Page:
New Iraqi Flag

Current Status of the Iraqi Flag

Saddam-Era Flag Remains Iraq's Symbol

© The Associated Press

BAGHDAD, Iraq (AP) - Saddam Hussein is gone - but his flag flies on.

The green, red, white and black banner — with the words "God is Great," added by Saddam in the 1990s — fluttered Monday over government buildings.

The proposed new flag, approved by the U.S.-appointed Iraqi Governing Council, sank in public esteem faster than a stone in the Tigris river after a firestorm of criticism that the new banner ignored the country's Islamic and Arab character - and looked too much like the Israeli flag .

Although the new Iraq flag was never formally withdrawn, even most Governing Council members disavowed it. A bank of the Saddam-era flags, one for each of Iraq's eighteen provinces, served as the backdrop in a conference room where ministers of the new government took the oath of office Monday.

The proposed new national banner had two parallel blue stripes along the bottom with a yellow stripe in the middle. The blue stripes represented the Tigris and Euphrates rivers. The yellow stripe symbolized Iraq's ethnic Kurdish minority, taking its color from the yellow star on the flag of Kurdistan. Above the stripes, in a white field, was a blue crescent of Islam.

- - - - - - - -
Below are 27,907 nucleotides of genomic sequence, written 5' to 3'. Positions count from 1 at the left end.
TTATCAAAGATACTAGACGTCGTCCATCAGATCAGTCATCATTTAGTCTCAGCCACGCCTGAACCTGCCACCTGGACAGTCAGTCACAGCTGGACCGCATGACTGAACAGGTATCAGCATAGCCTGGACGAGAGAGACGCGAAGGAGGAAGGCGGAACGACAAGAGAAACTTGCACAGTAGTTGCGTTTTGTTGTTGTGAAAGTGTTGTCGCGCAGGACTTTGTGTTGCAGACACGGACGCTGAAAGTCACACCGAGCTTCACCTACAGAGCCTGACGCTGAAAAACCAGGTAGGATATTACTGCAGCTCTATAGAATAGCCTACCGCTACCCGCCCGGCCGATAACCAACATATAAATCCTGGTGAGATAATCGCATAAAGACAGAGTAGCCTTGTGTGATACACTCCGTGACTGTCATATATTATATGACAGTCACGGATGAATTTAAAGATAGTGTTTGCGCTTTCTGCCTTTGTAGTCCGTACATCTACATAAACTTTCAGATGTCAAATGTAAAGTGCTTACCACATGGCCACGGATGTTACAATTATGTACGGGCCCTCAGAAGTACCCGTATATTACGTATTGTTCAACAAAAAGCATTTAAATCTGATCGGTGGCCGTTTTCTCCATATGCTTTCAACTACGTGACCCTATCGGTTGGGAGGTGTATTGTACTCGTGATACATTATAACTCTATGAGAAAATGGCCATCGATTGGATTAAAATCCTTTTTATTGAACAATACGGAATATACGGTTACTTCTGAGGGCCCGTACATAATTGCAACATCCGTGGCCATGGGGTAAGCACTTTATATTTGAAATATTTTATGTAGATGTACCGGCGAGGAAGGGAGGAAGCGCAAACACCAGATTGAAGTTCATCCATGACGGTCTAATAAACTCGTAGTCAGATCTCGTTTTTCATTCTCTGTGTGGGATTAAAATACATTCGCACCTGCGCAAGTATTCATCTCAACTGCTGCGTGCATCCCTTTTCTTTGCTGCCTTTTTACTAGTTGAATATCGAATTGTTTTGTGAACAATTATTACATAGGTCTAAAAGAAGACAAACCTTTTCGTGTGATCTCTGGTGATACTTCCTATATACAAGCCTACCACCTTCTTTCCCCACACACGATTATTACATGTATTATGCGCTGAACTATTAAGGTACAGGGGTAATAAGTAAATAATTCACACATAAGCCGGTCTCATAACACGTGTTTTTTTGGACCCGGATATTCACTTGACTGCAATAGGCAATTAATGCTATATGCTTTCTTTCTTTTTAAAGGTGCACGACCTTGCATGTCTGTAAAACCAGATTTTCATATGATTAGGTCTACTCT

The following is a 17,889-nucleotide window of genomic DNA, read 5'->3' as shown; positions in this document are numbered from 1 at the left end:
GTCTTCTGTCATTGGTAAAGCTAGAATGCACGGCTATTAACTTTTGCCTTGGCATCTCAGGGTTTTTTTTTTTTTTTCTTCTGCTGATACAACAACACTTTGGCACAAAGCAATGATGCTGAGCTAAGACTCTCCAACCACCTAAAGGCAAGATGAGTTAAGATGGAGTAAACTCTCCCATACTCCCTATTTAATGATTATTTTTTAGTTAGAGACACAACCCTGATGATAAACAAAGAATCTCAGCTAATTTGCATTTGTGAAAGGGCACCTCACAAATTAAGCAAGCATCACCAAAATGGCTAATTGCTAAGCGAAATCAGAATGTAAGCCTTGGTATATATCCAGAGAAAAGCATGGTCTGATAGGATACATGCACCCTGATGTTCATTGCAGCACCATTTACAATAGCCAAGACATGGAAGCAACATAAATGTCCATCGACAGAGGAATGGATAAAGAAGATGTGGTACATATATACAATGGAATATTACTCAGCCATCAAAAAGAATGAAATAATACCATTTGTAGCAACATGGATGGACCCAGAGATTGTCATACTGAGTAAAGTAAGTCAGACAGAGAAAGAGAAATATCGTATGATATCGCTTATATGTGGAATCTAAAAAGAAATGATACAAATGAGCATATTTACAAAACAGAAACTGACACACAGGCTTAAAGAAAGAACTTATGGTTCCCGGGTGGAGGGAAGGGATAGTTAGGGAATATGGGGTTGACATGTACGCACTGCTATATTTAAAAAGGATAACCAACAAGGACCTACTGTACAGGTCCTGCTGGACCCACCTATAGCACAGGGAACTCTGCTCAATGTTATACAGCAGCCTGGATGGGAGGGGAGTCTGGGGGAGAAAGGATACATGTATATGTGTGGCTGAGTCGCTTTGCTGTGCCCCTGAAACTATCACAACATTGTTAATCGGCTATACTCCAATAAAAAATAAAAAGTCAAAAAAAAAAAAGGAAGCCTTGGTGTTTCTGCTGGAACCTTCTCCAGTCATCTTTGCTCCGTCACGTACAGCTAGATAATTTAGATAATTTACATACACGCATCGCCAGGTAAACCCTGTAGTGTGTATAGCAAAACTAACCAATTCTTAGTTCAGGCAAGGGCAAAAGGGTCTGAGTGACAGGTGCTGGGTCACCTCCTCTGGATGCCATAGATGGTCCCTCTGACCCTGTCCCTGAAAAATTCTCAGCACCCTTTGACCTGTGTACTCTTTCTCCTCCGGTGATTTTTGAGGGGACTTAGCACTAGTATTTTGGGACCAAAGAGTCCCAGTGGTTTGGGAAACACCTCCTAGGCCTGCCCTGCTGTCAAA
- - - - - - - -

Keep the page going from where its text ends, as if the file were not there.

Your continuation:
Trouble is, Israel has the only national flag in the Middle East with the color blue.

Some critics thought that abandoning the old color scheme represented a rejection of Iraq's Arab identity. The current Iraqi flag is essentially the same as one adopted in 1921 after the establishment of the modern Iraqi state. It used the colors red, green, black and white which were symbols of the pan-Arab movement which blossomed after the collapse of the Ottoman Empire in World War I.

Just before the U.S.-led coalition drove Iraqi forces from Kuwait in 1991, Saddam added the words "Allahu akbar" or "God is Great" in hopes of boosting the religious credentials of his otherwise secular regime.

The green, white and black stripes denote Islam — recalling the battle banners of the medieval Islamic dynasties of the Fatimids, Ummayads and Abbasids. Green is said to have been the prophet Muhammad's favorite color. Islamic crescents in Arab heraldry are usually green or red. Red is the color of Arab nationalism, the favored shade of Sharif Hussein, who led the Arab revolt against Ottoman Turkish rule in the early 1900s. He added green, white and black stripes to create a symbol of pan-Arabism.